Perhaps. Or maybe at the very least society will cease classifying cannabis as a ‘toxic’ substance when its more appropriate role would appear to be more like that of a supplement.

Cannabinoid Receptor Type 1

  • CB1 receptors are found primarily in the brain, to be specific in the basal ganglia and in the limbic system, including the hippocampus.
  • They are also found in the cerebellum and in both male and female reproductive systems. CB1 receptors are absent in the medulla oblongata, the part of the brain stem responsible for respiratory and cardiovascular functions. Thus, there is not a risk of respiratory or cardiovascular failure as there is with many other drugs. CB1 receptors appear to be responsible for the euphoric and anticonvulsive effects of cannabis.

Cannabinoid Receptor Type 2

  • CB2 receptors are almost exclusively found in the immune system, with the greatest density in the spleen.
  • While found only in the peripheral nervous system, a report does indicate that CB2 is expressed by a subpopulation of microglia in the human cerebellum.
  • CB2 receptors appear to be responsible for the anti-inflammatory and possibly other therapeutic effects of cannabis.

Harnessing the Cannabinoid system

  • Exogenous compounds
  • Phytocannabinoids
  • THC, CBD, combinations
  • Synthetic cannabinoids
  • Nabilone
  • Endogenous manipulation
  1. - FAAH inhibitors
  2. -MAGL, DAGL inhibitors
Receptor targets
  1. -CB1
  2. -CB2
  3. -TRPV1
  4. -PPAR
  5. -5-HT
Endocannabinoid system regulates activity in a wide variety of systems

The endocannabinoid system refers to a group of neuromodulatory lipids and their receptors that are involved in a variety of physiological processes including appetite, pain-sensation, mood, memory and it mediates the psychoactive effects of cannabis.

Pain, Pleasure and Placebo:  Cannabinoids in reward processing and the perception of pain.
Maximillian H. Brodermann
University of Oxford, Oxford, United Kingdom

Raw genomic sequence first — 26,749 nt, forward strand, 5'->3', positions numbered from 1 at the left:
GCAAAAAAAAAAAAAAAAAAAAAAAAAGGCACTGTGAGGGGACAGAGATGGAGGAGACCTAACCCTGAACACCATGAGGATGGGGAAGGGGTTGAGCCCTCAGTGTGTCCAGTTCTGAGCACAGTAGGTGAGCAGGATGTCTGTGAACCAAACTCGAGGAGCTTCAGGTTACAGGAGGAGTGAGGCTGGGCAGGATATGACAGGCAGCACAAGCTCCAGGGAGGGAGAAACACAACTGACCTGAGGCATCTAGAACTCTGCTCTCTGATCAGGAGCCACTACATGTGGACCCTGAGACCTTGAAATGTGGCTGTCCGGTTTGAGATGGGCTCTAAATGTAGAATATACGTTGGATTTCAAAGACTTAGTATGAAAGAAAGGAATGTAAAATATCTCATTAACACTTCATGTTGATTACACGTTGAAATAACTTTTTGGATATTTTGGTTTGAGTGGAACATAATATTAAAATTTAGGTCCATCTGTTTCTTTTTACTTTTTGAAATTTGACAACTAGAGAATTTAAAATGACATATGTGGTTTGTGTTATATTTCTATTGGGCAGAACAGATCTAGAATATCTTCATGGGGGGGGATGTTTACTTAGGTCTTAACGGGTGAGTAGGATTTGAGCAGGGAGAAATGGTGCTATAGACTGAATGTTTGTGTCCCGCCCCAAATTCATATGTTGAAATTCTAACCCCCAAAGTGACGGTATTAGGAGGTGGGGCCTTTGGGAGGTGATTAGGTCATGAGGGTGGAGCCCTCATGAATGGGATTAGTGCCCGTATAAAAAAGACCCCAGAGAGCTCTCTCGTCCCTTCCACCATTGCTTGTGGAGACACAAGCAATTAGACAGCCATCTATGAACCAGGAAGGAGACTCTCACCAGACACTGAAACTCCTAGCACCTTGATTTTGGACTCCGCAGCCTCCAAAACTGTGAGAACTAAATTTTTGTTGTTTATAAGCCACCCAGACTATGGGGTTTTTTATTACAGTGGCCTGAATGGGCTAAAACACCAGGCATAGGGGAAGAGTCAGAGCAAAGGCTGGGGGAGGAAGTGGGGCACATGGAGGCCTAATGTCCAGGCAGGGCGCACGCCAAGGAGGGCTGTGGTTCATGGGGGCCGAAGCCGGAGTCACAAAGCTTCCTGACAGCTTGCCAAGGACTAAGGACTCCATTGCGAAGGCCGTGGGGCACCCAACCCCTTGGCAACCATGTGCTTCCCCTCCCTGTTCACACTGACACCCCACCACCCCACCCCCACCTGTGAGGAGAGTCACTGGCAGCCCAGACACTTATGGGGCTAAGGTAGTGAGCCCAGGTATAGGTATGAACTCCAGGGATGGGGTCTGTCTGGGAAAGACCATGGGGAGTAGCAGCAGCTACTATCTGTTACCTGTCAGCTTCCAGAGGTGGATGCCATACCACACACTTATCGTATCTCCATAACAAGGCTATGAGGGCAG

DOI: 10.15761/MHAR.1000115

Chronic Pain poses a complex, widespread problem that remains inadequately resolved by pain medication. Similarly, depression and addiction exist along of a spectrum of reward related mood disorders that pose an ever-increasing burden on healthcare services. There is a need for a greater range of drugs to tackle these diverse health conditions and cannabinoid biology offers a unifying line of research that could invigorate the approach to treatment. Cannabinoids are known contributors to the physiological basis and emotional perception of pain, pleasure, and the placebo effect via activation of cannabinoid type 1 receptors widely expressed throughout the central nervous system. Endogenous cannabinoids - arachidonic acid derivatives synthesised on demand - are the primary contributors, but the system is also susceptible to synthetic cannabinoids and plant-derived phytocannabinoids. Targeting the EndoCannabinoid system pharmacologically has yielded few licenced drugs and with limited applications. The failure to provide a greater range of drugs stems partly from the limited understanding of endogenous cannabinoid biology. This review will critically evaluate current evidence of how cannabinoids influence pain, hedonic reward processing, and the placebo effect. Crucially, the EndoCannabinoid system must not be considered in isolation, but in the context of opioid and dopaminergic neural circuitry. As such, the most exciting pharmacological opportunities could lie as adjuncts to pre-existing drugs.